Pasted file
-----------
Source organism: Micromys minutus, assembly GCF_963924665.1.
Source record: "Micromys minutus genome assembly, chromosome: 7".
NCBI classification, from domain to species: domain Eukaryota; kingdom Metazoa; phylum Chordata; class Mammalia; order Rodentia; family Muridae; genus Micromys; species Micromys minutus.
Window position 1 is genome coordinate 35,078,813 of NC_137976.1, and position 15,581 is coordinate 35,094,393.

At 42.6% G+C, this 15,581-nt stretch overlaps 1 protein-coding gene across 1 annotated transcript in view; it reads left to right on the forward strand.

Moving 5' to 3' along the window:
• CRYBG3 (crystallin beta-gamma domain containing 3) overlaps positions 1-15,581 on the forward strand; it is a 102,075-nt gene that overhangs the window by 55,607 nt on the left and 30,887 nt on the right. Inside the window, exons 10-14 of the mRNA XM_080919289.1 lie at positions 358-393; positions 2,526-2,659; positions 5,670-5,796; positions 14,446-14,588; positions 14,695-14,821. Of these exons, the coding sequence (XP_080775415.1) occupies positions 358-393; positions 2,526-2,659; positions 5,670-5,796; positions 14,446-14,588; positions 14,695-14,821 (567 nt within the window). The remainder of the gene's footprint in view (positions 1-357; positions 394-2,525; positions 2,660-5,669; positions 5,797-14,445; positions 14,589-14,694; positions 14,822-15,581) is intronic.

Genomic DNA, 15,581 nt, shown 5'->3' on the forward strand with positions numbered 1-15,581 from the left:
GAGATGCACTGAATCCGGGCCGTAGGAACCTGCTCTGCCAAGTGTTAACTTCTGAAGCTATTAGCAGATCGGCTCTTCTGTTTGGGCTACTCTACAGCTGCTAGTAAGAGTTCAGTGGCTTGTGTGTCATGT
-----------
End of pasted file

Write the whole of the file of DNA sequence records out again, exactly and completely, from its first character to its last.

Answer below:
Source organism: Micromys minutus, assembly GCF_963924665.1.
Source record: "Micromys minutus genome assembly, chromosome: 7".
NCBI classification, from domain to species: domain Eukaryota; kingdom Metazoa; phylum Chordata; class Mammalia; order Rodentia; family Muridae; genus Micromys; species Micromys minutus.
Window position 1 is genome coordinate 35,078,813 of NC_137976.1, and position 15,581 is coordinate 35,094,393.

At 42.6% G+C, this 15,581-nt stretch overlaps 1 protein-coding gene across 1 annotated transcript in view; it reads left to right on the forward strand.

Moving 5' to 3' along the window:
• CRYBG3 (crystallin beta-gamma domain containing 3) overlaps positions 1-15,581 on the forward strand; it is a 102,075-nt gene that overhangs the window by 55,607 nt on the left and 30,887 nt on the right. Inside the window, exons 10-14 of the mRNA XM_080919289.1 lie at positions 358-393; positions 2,526-2,659; positions 5,670-5,796; positions 14,446-14,588; positions 14,695-14,821. Of these exons, the coding sequence (XP_080775415.1) occupies positions 358-393; positions 2,526-2,659; positions 5,670-5,796; positions 14,446-14,588; positions 14,695-14,821 (567 nt within the window). The remainder of the gene's footprint in view (positions 1-357; positions 394-2,525; positions 2,660-5,669; positions 5,797-14,445; positions 14,589-14,694; positions 14,822-15,581) is intronic.

Genomic DNA, 15,581 nt, shown 5'->3' on the forward strand with positions numbered 1-15,581 from the left:
GAGATGCACTGAATCCGGGCCGTAGGAACCTGCTCTGCCAAGTGTTAACTTCTGAAGCTATTAGCAGATCGGCTCTTCTGTTTGGGCTACTCTACAGCTGCTAGTAAGAGTTCAGTGGCTTGTGTGTCATGT